On Monday, 27 November, at the Foreign Correspondents’ Club in Hong Kong, Baron Ashdown of Norton-sub-Hamdon, GCMG, CH, KBE, PC – better known as Paddy Ashdown, a former leader of the UK’s Liberal Democratic Party – addressed a lunch meeting on the subject of the Thucydides Trap. Well, that was the title of his talk.
As it turned out, the noble lord disdained the subject, which had been the basis of his invitation, and addressed instead the bright prospects in China and the HKSAR of a democratic future.
On being prompted by audience questions about the Trap – a belief there is a high probability of war between a rising power, such as China, and a declining power such as the US – Lord Ashdown conceded there were many signs of potential stress internationally but did not believe that war would be the outcome.
Reverting to his favoured topic, he suggested a democratic future for China was highly likely, if not exactly a done deal, his assumption being that rising domestic wealth would lead to irresistible pressure for greater political participation.
His views on Hong Kong were more nuanced. He expressed regret that the UK was failing in its continuing responsibilities for the welfare of Hong Kong in order to seek closer relations with China and the possibility of trade deals once the country’s exit from the EU had been completed.
He expressed concern about political developments in Hong Kong.
He listed examples of Beijing’s increasing intrusion in the HKSAR’s domestic affairs, some genuinely disturbing – the booksellers affair – others less so – Mainland security police at the Kowloon railway terminus.
To help focus the UK government on the future of Hong Kong and ‘to hold China to account’ for any perceived mistreatment, he was engaged with efforts to set up an all-party political monitoring committee. What form such holding to account would take and the potential efficacy thereof was unclear.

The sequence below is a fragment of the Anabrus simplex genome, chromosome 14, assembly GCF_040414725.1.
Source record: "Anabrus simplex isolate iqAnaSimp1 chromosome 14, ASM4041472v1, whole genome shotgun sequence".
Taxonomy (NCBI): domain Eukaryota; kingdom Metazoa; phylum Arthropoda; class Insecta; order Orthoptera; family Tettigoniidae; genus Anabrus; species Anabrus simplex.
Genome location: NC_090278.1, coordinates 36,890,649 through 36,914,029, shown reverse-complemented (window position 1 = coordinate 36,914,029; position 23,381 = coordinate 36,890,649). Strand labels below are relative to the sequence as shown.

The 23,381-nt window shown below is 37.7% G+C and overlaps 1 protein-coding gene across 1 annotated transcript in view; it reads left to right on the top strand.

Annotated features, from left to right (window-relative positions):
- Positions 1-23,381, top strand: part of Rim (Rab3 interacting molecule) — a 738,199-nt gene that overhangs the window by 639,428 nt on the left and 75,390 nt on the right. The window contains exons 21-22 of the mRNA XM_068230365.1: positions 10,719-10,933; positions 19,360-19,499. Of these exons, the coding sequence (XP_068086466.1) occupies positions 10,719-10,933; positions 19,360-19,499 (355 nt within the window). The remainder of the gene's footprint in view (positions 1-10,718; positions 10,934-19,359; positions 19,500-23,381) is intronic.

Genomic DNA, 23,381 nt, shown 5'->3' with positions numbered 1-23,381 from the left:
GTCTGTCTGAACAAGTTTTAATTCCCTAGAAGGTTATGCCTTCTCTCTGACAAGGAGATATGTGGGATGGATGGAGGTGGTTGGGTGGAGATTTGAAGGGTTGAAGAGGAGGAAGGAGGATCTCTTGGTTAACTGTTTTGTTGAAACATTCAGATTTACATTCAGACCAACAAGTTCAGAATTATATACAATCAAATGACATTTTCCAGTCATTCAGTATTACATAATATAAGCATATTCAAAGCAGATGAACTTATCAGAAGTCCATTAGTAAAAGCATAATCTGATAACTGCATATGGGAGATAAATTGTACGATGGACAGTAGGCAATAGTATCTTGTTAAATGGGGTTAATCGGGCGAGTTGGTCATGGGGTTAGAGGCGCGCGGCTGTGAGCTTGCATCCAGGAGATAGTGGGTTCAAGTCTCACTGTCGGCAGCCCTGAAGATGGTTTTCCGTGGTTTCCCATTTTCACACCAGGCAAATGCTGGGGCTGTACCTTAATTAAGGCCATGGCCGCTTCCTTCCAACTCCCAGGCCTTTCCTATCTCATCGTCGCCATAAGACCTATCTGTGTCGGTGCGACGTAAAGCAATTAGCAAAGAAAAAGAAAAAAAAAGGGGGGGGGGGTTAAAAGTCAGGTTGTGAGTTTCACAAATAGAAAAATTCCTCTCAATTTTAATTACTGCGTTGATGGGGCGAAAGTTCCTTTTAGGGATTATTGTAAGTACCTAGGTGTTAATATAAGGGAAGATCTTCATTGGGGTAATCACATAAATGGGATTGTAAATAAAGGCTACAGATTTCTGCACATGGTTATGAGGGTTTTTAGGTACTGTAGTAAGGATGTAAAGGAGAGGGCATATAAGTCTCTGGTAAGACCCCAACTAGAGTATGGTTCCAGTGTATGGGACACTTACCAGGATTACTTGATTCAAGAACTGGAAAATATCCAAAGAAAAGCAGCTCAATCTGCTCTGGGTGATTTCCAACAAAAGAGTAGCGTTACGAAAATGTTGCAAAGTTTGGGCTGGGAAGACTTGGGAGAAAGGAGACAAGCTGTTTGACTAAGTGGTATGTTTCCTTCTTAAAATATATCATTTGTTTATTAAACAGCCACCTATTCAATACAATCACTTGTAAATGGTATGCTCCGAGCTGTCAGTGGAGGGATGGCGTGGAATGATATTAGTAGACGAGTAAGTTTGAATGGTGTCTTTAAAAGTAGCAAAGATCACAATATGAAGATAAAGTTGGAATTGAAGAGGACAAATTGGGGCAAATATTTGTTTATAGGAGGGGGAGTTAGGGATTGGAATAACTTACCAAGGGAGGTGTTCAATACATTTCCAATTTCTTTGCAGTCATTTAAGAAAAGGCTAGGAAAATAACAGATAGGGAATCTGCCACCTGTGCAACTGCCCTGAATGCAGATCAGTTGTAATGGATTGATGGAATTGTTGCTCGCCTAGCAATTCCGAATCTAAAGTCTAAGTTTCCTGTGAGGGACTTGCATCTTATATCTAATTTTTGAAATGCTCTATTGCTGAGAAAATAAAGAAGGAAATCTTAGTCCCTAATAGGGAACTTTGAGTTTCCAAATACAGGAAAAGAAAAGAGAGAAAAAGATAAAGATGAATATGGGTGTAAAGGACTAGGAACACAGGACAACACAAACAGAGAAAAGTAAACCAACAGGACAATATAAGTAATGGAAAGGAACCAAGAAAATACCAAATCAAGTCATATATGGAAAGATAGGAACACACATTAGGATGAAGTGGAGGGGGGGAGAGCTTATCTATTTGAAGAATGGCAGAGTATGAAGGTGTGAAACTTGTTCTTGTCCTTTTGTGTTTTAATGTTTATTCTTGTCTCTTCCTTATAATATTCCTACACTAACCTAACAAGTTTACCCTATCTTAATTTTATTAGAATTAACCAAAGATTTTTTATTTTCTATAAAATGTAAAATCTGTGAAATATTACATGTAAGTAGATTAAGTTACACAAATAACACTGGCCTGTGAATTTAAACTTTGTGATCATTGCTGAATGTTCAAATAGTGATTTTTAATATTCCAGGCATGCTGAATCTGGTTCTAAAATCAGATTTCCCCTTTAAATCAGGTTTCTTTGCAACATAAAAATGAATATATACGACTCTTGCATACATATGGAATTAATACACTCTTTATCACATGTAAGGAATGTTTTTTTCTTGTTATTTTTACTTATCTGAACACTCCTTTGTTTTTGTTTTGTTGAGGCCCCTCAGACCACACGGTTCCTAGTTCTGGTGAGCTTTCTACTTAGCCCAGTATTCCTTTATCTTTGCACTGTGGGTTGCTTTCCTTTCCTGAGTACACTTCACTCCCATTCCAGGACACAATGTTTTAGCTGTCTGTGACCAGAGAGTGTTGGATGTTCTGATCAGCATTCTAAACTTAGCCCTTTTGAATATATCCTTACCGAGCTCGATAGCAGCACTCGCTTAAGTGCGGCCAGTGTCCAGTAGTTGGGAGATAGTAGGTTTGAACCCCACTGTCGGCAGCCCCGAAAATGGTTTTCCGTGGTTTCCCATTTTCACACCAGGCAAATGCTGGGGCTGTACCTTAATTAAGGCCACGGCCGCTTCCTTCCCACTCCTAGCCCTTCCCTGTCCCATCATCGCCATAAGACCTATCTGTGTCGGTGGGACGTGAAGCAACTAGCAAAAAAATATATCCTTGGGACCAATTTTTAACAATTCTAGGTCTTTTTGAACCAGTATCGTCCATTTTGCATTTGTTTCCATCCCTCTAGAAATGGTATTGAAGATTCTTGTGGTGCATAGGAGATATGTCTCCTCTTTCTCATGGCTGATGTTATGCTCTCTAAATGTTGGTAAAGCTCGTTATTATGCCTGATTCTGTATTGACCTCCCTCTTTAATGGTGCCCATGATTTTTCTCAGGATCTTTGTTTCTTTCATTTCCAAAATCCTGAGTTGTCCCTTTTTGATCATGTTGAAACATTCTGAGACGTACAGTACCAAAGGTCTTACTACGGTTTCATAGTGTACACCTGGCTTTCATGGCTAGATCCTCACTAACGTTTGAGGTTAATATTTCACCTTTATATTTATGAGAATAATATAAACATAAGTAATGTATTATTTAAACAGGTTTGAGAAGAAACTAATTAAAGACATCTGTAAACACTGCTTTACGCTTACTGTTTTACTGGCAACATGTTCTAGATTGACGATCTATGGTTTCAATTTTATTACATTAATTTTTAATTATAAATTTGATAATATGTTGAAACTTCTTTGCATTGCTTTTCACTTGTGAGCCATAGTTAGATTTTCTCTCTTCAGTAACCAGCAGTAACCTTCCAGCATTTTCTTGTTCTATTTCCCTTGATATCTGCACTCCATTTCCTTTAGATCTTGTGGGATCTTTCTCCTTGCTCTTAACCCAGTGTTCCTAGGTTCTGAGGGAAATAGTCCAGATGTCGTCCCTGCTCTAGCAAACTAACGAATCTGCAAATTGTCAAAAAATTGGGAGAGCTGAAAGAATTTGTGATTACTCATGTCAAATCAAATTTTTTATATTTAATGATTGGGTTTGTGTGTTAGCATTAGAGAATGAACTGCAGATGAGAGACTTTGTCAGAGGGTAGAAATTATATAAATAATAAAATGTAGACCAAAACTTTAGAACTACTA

He was, however, more precise in respect of his policy proposal should some political catastrophe or egregious form of repression occur in Hong Kong: he would support offering asylum in the UK to holders of BNO passports. He admitted there are approximately 15,000 such passport holders in the HKSAR, leaving more than 7,000,000 people without the assurance of British sanctuary. Not reassuring.
Even less reassuring, though unsurprising, was his concession that the UK Government, preoccupied with Brexit and the nation’s unclear economic future, would remain impervious to pressure for greater support for Hong Kong.
He concluded by stating his support for the work of young activists engaged in promoting democracy in Hong Kong.
In summary, Lord Ashdown was promoting the active pursuit of a form of democracy – universal suffrage based on an open field of candidates demanded by some activists, separatist options by others – that ignored the Basic Law, the city’s constitution, while offering supportive prescriptions that would provide protection for a tiny sliver of the HKSAR’s population.
And all the while he was aware that even such minimal support would never be forthcoming.
Without question, his speech was discourteous to both his hosts and his audience. He had been invited to address one topic but substituted another.
Whether his speech was cynical, frivolous or indifferent to its encouragement of policies that arguably have prompted Beijing’s intrusions into Hong Kong’s domestic affairs is a matter for individual judgment.
But undeniably the programmes of some activists to whom he offered warm support are unconstitutional. Article 1 of the Basic Law, for example, states that Hong Kong is an inalienable part of China.
It is fortunate that a Tiananmen type incident is highly unlikely in Hong Kong. Beijing’s influence is accepted by the HKSAR Government and supported by toadies in the DAB and former office holders such as Elsie Leung. The opposition in Legco is infantile and ineffective.
But foreign politicians should be more cautious about offering empty support and encouragement for activities that are counterproductive to their desired outcomes. A good starting point would be basic courtesies to one’s hosts when accepting invitations to speak at meetings.